"Sir," Janet Fraiser spoke softly, the look in her dark eyes silencing him. Her gaze swung back to Samuels, taking in the look on his face. She knew instantly that she had little or nothing to do with this. Oh, Samuels was taking some personal pleasure in using her as his sword after her involvement in his recent humiliation, but she wasn't the real target. She was just ammunition the bastard thought he might be able to use in his proxy war on the SGC and General Hammond for Senator Kinsey. The senator wanted the project shut down, and Samuels...she was certain he had something more going on, though whether it was just extreme ambition, hatred of anyone smarter and more successful than he was, or something more personal, she couldn't even begin to guess. In truth, she didn't care to get deeply enough inside the man's psyche to find out. She flipped the manilla folder open, glancing at the papers inside with a frown, stomach muscles clenching as she realized what he was using to attack her. A muscle pulsed in her jaw as she ground her teeth against the harsh memories, not even bothering to flip through the rest of the contents of the folder. She knew what it would show, couldn't risk that there would be pictures. It wouldn't do to react to those with the colonel watching, not when he was looking for any sign of weakness.
"I believe the appropriate charge here," Samuels began as if Hammond hadn't spoken, "is providing aid and comfort to the enemy...specifically, Communist rebels attempting to overthrow a government friendly to the United States--"
Janet couldn't hold back a tiny bark of bitter laughter. "And unfriendly to its own people." She shook her head. "So what if the security forces had the tacit right to rape, murder, pillage and do whatever they liked to the locals--"
"Doctor," Hammond interrupted, watching her with the sharp eyes of a commander who knows his people well enough to sense when one of them is about to do something against their own interests. "Perhaps, you should--"
"Please, General," Samuels broke in, his tone superficially caring, "if Doctor Fraiser would like to make a statement about the situation, I think we should allow her to."
Dark eyes narrowed as Fraiser pinned a venomous gaze on the visiting officer. She snapped the folder shut, passing it over to Hammond, though she continued to glare at Samuels until he started to look uneasy. "I'll answer any questions you have, sir," she informed her C.O. with as much dignity as she could muster. "You, however," she nodded toward Samuels, "with all due respect, can go to hell." She looked at Hammond then, and for a brief second, he caught a glimpse of hell in her eyes before it disappeared behind a mask of professional detachment. "Whatever you feel is best is fine by me." She pushed smoothly to her feet, every movement perfectly calculated and controlled, though he sensed the turmoil roiling just below the surface. "I'll go along with it." She had to get out of there.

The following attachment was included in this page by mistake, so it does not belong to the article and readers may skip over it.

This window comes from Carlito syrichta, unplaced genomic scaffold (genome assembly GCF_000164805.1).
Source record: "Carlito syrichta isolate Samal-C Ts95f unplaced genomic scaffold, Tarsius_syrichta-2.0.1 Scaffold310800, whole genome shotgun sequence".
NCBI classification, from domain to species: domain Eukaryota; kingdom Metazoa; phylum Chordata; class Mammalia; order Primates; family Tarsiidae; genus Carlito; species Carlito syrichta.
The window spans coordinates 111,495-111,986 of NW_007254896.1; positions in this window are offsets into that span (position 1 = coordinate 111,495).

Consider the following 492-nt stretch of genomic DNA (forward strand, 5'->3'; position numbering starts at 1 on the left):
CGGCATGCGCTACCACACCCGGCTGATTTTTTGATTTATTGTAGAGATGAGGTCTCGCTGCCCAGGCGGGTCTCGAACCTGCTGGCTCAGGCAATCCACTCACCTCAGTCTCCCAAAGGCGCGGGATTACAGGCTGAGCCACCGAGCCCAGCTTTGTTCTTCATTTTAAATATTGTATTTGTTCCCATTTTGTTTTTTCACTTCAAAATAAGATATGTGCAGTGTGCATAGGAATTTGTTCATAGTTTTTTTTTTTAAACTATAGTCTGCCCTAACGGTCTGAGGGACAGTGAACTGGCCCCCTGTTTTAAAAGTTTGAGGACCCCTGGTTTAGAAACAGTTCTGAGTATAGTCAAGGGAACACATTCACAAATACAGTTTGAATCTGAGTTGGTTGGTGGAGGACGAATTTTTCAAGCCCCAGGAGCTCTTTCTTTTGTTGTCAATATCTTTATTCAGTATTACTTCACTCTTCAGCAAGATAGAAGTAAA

"Doctor," Hammond spoke again, feeling like he was losing all control over the situation. "Just sit tight. We'll deal with this."
"Unfortunately, you won't be dealing with it here," Samuels broke in. He was really enjoying putting the screws to one of Hammond's golden children. He reached into his briefcase and tossed a sheet of paper on the table. "I think you'll find this is all in the proper form. Under the circumstances, we really can't allow Doctor Fraiser the run of one of the most secret military installations in the United States."
Fraiser picked up the paper, scanning the brief order, then tossed it down again. "I repeat, 'With all due respect, go to hell.'"
Samuels pushed to his feet, glaring at her. "I overlooked the first insult, but--"
"Doctor, go to your office, now!" Hammond barked sharply.
Samuels rapped his fingers against the sheet of paper lying on the table. "I don't think you appreciate the meaning of this order, General," he snarled. In the beginning, this woman had been nothing more than a useful pawn whose humiliation had a certain added pleasure because of her recent accusations against him, but her clear defiance infuriated him. "Doctor Fraiser is not to be allowed anywhere in this installation without a security guard."
"If you want me frog-marched out of here, why don't you--" Fraiser began hotly, but Hammond overroad her.
"I'll take responsibility," he growled, then fastened a hard gaze on the doctor. "I said, 'Go to your office,'" he repeated impatiently. For a moment, he thought she was going to defy him and hurl a few more insults at Samuels, but then she got herself under control, spine straightening as she pulled back.
"Go," Hammond repeated the order, waiting until she had slammed the door to the briefing room shut in her wake before fastening a hard glare on Samuels. "Colonel, I might have the smallest degree of respect for you if you actually had the guts to come after me openly...but this...." He shook his head, disgust written clearly on his face.
"I don't know what you're talking about--" Samuels started to insist, but Hammond interrupted before he could get any farther.
"Go after another of my people like this, and I'll personally knock your teeth down your throat," the general growled, his tone rocking Samuels back in his seat. "Now, if you'll excuse me, I have matters to attend to." He didn't wait for a response before leaving.
* * * * * *
General Hammond was on the phone when SG-1 arrived in the briefing room for the standard post-mission debriefing.
"Dammit, she was supposed to stay in her office...no...no...I'll get someone over there as fast as possible. Thanks for calling, Mike, I appreciate it."
The members of SG-1 traded meaningful glances. There was only one person the general referred to simply as Mike in their experience. Mike Halloran owned Halloran's Bar and Grill, a dive a few miles down the road from the base where SGC members often went to unwind--sometimes a bit more than was entirely advisable. Halloran was retired Air Force and when there was trouble, he'd formed the habit of calling Hammond personally to make certain the SGC personnel were picked up and seen to by personnel with the appropriate security clearances. Accepting it as a much needed safety valve, Hammond generally just made sure the men and women in question were neither a danger to themselves nor breaking security and let it slide.